Pelikan’s piston filling system is arguably one of the best out there.  The implementation is smooth, requires little maintenance, and is very durable.   In general, Pelikan’s piston mechanism provides nearly a full fill with a single stroke though that cannot be gauged on the Burnt Orange due to the missing ink view window.  The piston knob secures snugly to the back of the barrel with the piston retracted.  Pelikan quotes a 1.35 mL ink capacity in their catalog.  Should the piston become stiff, it is easily serviced at home with just the tiniest dab of pure silicone grease.  The piston assembly on this model is threaded which can facilitate removal should it be necessary.  It is important to point out though that it is rarely necessary and should never be considered a part of routine maintenance.  The interchangeable nib on these models is also a boon to the user allowing for greater flexibility within a single writing instrument.  This facilitates repair/replacement of damaged nibs as well as the swapping of other M8xx nibs to provide for different writing experiences.

 Pelikan M800 Burnt Orange

 

 


  1. Cost & Value (7/10) – The lack of an ink view window will lower the value for some

The MSRP for this pen in the United States is $845.  Street prices are usually 20% less than MSRP which correlates with what we have seen asked here in the US.  Vendors are offering the Burnt Orange at around $676.  Better deals can be had for US purchasers looking overseas with savings of up to several hundred dollars when compared with US retailers.  Relating the cost is easy but what about the value?  Always such a subjective question.  I love the coloring of this pen and the way that the deep rich brown in the cap plays off of the orange of the barrel.  Looks aren’t everything though and functionality needs to be considered.  We have lost the ink view window, arguably one of the more functional components on a fountain pen.  This will certainly lower the value of this pen in the eyes of many.  The bland and uninspired nib options will also provide issue for some.  If you can get past those two bones of contention, then you might be able to justify the asking price.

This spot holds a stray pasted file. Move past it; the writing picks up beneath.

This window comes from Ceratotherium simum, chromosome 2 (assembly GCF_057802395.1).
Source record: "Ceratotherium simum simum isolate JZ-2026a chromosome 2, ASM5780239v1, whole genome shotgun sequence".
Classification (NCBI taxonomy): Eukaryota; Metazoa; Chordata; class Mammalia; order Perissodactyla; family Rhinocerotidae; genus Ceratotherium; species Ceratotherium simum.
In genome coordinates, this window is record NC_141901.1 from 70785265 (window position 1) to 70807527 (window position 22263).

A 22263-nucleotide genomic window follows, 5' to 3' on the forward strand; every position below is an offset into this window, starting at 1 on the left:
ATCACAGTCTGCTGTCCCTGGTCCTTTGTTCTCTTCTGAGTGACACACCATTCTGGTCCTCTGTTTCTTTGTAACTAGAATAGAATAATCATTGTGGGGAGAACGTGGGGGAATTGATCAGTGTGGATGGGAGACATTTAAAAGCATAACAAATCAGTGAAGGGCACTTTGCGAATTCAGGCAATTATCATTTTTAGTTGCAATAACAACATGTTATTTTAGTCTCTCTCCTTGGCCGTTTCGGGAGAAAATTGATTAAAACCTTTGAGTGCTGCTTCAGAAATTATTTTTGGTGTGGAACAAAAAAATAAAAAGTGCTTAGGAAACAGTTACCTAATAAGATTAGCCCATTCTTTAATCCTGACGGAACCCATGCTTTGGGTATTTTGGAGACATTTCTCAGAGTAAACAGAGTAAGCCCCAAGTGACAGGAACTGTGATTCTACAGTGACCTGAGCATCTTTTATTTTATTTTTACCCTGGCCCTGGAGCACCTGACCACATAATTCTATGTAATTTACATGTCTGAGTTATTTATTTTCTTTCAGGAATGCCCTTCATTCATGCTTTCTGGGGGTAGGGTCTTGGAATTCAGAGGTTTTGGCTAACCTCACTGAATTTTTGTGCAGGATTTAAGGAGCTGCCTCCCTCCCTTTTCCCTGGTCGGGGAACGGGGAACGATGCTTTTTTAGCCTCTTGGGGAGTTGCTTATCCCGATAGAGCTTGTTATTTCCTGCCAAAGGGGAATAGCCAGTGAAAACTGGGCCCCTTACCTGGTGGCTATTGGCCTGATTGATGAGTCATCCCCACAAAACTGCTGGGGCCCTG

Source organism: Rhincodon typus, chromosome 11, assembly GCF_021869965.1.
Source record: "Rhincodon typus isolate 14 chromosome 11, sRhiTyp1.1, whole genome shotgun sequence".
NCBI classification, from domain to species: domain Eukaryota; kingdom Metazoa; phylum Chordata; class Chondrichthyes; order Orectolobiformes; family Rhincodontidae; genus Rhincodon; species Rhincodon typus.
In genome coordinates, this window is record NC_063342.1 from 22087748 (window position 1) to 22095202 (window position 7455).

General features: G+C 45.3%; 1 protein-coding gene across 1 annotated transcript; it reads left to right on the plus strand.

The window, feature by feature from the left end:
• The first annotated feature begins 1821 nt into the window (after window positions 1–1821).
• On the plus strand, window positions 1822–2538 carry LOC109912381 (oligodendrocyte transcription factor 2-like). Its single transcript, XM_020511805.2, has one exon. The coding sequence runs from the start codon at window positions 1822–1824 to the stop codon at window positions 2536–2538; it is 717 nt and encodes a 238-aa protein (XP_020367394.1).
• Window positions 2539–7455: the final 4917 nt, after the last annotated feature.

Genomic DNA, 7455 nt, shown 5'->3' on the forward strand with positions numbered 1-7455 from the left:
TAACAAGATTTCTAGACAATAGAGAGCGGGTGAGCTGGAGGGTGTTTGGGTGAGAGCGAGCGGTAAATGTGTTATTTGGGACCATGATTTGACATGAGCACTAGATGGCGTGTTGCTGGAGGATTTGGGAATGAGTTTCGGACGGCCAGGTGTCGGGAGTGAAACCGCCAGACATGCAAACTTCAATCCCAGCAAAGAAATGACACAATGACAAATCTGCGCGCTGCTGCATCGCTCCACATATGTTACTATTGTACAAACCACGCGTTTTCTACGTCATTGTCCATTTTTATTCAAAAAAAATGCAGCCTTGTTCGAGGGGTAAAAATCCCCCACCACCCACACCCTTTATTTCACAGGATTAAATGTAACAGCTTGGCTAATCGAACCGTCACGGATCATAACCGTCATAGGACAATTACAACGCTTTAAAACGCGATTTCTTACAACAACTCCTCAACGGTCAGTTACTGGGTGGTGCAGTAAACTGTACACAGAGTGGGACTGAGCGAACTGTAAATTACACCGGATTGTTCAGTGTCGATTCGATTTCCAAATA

Pelikan M800 Burnt Orange Cap Top

Conclusion – A beautiful pen if you can get past the missing ink window

  • M800 Burnt Orange: 54/60 or 90%

The M800 Burnt Orange has a striking look, one that I’ve been enamored with since I first laid eyes on it.  The warm and pleasing colors serve to remind me of the Autumn months every time that I use it.  There is something comforting about that.  There were some trade offs made between appearance and function but I personally don’t begrudge Pelikan that though I know some people might.  I’m not sure how an ink window would have fit into this aesthetic without taking something away from the overall look.  Do I miss it?  Yes, but it is not a deal breaker for me.  This pen has so much charm in other ways that I can easily look past what it might be lacking.  With the Grand Place and the Vibrant Blue on the horizon, I think Pelikan is really showing that they can turn out some truly stunning pens.  I only hope that the company will pace itself and not saturate us with too many of these high-end beauties in such a short span of time.  For those that have been on the fence about picking one of these up, I would encourage you to do so soon as the second run in April is likely to be more limited.  If you can’t decide between this or one of the announced 2016 releases, I can only sympathize with your plight.  Whichever you choose, it’s hard to be disappointed.

Pelikan M800 Burnt Orange

A Look At The Pelikan M800 Burnt Orange
Pelikan M800 Burnt Orange Writing Sample